Adventist education uses a variety of methods to enrich the learning of its students, such as workshop, PBL, and other hands-on examples as well as interactive verbal lessons. Not only is the quality of learning greater with Adventist education, but it also has a longer lasting impact on those that choose to partake in it. Ted Wilson of the Adventist church states “The solidification of a person’s faith and Adventist virtues can last a lifetime if enforced through an Adventist education”.

The adventist goal is to focus on the returning of Jesus and be prepared in mind, body, and spirit. Adventist education also helps students create healthy physical and spiritual practices, making sure that these healthy habits are maintained. Overall, if the school is growing, the curriculum of an Adventist education is far more enriching when compared to the traditional education found at public and charter schools.

Adventist education also helps students create healthy physical and spiritual practices, making sure that these healthy habits are maintained. Overall, the curriculum of an Adventist education is far more enriching when compared to the traditional education found at public and charter schools.

Do you have to be Adventist to go to an Adventist School?

No, anyone who would like to attend an Adventist school is welcomed

Do you have to go to church if you go to an Adventist School?

Some Adventist schools require a certain level of attendance, others do not care.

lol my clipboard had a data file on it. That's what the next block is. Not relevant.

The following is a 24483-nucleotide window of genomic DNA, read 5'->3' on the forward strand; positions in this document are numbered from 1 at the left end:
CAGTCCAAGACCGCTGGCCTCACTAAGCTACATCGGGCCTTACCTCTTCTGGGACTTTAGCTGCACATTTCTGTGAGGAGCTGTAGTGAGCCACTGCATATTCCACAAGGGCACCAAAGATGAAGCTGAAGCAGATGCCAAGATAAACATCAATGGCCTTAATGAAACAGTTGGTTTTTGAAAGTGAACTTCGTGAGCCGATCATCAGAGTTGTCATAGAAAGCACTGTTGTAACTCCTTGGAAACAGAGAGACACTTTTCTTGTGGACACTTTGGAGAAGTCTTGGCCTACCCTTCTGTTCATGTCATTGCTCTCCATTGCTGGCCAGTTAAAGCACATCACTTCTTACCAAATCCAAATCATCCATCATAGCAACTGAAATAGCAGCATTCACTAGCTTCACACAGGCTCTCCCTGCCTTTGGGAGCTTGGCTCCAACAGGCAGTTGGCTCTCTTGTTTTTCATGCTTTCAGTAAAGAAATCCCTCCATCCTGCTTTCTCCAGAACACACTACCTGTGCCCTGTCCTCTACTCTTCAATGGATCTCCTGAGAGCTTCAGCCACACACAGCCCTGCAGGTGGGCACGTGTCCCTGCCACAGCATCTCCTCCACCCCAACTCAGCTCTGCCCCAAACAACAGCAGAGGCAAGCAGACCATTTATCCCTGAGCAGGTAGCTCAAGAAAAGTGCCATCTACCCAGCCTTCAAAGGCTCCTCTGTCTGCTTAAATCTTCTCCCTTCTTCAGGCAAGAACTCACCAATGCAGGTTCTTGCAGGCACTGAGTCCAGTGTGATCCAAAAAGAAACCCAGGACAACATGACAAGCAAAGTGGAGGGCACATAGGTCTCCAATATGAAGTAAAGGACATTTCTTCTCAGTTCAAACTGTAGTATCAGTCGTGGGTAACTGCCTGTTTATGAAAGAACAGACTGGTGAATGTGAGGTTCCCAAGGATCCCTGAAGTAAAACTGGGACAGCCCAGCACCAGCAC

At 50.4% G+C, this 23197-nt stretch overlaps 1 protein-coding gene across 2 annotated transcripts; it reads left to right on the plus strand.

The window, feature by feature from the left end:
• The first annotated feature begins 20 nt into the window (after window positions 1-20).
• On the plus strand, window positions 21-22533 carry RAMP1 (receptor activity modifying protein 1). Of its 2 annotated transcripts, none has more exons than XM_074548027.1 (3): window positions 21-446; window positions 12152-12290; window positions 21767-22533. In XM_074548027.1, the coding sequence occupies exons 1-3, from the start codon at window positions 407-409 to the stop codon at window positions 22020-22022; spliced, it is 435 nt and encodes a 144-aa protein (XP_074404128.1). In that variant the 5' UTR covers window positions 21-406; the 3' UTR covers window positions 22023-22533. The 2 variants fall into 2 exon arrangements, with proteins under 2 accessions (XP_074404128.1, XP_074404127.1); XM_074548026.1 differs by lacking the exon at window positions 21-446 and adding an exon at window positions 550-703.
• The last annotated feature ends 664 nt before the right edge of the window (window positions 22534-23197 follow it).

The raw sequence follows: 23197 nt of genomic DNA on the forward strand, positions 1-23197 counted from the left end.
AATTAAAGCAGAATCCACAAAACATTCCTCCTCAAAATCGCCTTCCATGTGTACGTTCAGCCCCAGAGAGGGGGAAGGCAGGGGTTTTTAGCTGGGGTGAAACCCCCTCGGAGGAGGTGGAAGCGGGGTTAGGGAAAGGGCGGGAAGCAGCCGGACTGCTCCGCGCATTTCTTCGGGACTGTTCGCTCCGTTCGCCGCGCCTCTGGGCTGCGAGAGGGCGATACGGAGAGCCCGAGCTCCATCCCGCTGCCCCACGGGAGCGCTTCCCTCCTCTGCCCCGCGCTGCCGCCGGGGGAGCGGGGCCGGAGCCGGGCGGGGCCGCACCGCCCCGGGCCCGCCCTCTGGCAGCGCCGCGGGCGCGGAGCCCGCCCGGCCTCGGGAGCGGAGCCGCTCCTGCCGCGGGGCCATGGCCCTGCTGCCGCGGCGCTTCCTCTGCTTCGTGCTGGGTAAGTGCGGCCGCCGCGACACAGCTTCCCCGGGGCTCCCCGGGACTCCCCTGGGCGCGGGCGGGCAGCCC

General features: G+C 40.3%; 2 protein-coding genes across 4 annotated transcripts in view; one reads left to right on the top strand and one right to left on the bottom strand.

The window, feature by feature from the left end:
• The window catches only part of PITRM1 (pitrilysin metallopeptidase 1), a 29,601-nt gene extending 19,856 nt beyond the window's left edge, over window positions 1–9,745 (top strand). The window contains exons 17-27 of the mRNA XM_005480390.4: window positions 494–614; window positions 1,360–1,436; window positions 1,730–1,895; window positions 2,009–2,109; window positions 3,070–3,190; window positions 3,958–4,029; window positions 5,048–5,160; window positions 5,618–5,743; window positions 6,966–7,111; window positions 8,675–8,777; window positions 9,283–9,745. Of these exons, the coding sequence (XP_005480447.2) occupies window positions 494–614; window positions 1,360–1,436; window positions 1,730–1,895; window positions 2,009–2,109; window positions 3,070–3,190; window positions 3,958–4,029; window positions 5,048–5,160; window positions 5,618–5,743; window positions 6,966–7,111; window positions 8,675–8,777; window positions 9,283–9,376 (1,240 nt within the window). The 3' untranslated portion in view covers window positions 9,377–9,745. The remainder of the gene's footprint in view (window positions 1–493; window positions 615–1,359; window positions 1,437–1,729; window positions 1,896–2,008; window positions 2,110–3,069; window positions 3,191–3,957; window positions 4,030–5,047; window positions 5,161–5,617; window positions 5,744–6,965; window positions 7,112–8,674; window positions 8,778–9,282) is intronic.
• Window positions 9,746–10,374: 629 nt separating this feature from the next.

How many Adventist schools are there?

There are tens of thousands of Adventist schools worldwide.

What is the best Adventist School?

It completely depends on what you value. Many schools are different and unique in what they value.

The cost of Adventist schools vs. other schools

Adventist schools are a bit more expensive than other schools by comparison, especially public schools. However, unlike most schools, Adventist schools rely on their higher tuition rates to properly function while giving its students a high quality of education. Even so, tuition does not cover the entire cost of Adventist education. Adventist schools are considered to be private schools, in which the costs for their establishment and operation is much more than that of public or charter schools (Wilson). Although the tuition could technically be higher, Adventist schools also rely on donations and subsidies to continue to function. Despite the fact that Adventist schools have a high tuition, some of these fees can be waived. 

The average amount that students end up paying for tuition is often far less than the advertised sticker price. On average, eighty percent of students that attend Adventist schools receive some form of scholarship or grant from the school that they are attending (SpectrumMagazine). If a student does not receive any financial aid directly from the school that they are attending, they may still be eligible for a cheaper tuition statement. 

Students can also apply for Pell Grants. These grants are generally given to people from low-income households in order for the individual in question a better chance at receiving a higher education. Of course, the remaining tuition can be paid with student loans or the student’s personal income. At the time of payment, the tuition of a student attending an Adventist school will be significantly less than the sticker price that they were originally given. Although originally higher than public schools, the costs of Adventist schools are beyond worth the higher tuition, which are easily manageable if the student is able to receive scholarships or other forms of financial aid.